My husband & I recently spent an evening out to dinner with a couple and their 12-year-old. As the food arrived and we were preparing to dig in, I happened to look over and notice the mom cutting her daughter's food for her. It caught me as kind of humorous. I couldn't stop thinking about it later that evening; wondering if this was a normal expectation for that 7th grade child. Could this be why this generation has been labeled "Gen Me," believing the world revolves around them?
There have been a lot of articles & books written in recent years about youth entitlement. A few years ago, I listened to a Focus on the Family radio broadcast called, "Eradicating the Entitlement Mentality of our Kids." After listening to their guest speaker, Kay Wills Wyma, I purchased and read her book, Cleaning House: A Mom's Twelve-Month Experiment to Rid Her Home of Youth Entitlement. Even though our kids are grown, I found the book to be very insightful, funny and filled with very useful tools for purposeful Christian parenting.
The author begins with the realization that youth entitlement has reached epidemic proportions both in her family and with society as a whole; and she and today's other well-meaning parents are the primary carrier of the "germ." She says, "This realization convinced me of the need to redefine my parenting approach. Instead of communicating 'I love you, so let me make life easy for you,' I decided that my message needed to be something more along these lines: 'I love you. I believe in you. I know what you're capable of. So I'm going to make you work.'"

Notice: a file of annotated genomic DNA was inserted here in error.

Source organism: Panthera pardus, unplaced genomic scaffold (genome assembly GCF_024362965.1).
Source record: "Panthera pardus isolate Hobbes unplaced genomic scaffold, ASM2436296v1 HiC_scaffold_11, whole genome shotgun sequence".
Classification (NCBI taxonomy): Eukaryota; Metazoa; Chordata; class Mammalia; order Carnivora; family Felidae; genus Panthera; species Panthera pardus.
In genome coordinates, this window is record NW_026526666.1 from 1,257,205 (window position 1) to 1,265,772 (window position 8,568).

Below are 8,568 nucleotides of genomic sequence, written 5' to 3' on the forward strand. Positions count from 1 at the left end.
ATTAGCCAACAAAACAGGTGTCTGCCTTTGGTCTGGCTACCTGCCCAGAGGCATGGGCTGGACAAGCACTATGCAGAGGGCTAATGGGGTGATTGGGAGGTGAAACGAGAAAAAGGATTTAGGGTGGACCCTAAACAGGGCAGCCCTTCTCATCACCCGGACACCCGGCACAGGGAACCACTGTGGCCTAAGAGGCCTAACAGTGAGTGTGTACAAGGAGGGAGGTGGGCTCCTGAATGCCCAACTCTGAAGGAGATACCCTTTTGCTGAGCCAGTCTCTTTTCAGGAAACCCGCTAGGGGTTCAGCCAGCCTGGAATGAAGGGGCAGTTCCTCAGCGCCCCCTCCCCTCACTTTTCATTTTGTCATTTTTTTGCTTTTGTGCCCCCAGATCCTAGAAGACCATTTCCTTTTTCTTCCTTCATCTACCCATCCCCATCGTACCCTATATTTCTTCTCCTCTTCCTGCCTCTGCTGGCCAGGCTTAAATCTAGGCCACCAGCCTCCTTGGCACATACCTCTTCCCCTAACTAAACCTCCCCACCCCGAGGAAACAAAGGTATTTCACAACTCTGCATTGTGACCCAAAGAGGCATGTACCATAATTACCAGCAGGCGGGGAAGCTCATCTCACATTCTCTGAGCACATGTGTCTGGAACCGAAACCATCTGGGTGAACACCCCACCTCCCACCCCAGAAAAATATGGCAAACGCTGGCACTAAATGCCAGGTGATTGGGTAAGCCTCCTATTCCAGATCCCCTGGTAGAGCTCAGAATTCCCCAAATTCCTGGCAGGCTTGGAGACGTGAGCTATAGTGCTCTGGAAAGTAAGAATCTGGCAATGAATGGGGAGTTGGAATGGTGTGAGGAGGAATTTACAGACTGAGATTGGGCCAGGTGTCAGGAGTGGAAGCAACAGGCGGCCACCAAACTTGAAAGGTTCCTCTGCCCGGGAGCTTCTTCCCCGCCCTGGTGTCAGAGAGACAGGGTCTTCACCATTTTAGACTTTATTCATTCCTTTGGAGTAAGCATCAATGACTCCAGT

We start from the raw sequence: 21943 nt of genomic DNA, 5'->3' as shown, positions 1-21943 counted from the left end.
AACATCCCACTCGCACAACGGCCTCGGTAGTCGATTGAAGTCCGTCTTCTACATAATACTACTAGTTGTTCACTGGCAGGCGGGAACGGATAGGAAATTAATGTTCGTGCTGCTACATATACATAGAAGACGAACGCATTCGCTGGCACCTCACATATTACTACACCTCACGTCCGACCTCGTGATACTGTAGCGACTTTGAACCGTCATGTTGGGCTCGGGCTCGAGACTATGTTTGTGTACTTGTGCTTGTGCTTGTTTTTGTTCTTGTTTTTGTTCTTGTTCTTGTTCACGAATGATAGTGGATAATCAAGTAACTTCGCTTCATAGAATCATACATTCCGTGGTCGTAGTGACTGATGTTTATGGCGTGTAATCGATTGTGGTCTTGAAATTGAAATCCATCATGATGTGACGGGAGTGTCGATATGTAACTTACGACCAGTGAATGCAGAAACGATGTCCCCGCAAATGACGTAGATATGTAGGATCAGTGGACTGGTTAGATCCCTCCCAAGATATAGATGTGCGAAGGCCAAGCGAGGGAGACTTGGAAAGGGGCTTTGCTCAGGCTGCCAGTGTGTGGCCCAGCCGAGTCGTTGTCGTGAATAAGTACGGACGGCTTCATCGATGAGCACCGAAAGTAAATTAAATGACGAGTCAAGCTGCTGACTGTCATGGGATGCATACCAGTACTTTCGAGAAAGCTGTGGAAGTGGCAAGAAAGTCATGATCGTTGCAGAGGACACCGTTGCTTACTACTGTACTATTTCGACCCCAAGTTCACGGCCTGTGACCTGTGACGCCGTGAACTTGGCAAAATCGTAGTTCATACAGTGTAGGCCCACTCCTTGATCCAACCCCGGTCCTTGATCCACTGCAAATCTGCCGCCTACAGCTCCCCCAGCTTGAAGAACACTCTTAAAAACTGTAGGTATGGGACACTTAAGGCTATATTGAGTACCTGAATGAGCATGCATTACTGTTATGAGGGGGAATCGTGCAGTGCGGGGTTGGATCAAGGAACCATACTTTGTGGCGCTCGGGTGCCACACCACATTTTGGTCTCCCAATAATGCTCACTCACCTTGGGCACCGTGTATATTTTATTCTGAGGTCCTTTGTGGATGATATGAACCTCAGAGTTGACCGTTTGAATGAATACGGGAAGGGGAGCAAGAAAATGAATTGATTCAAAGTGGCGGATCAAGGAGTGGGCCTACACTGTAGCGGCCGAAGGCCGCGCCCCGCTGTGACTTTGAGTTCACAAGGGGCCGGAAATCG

To get started, she suggests that the first thing to do as parents is to set goals and make a list of things you want your child to know before they leave your home such as: how to cook and clean a kitchen, how to do basic home repair, to how to put other first through service, how to get a job, how to act mannerly, etc. Begin by working on one goal at a time and adding goals as you go. Put a plan into action, commit to it and stick to it.
Is your home out of order?
As a well meaning parent, I have been guilty of carrying the youth entitlement "germ." But fortunately, it is never too late to make changes that can help a child reach their full potential and find their place in adulthood. And the hard work is well worth the effort!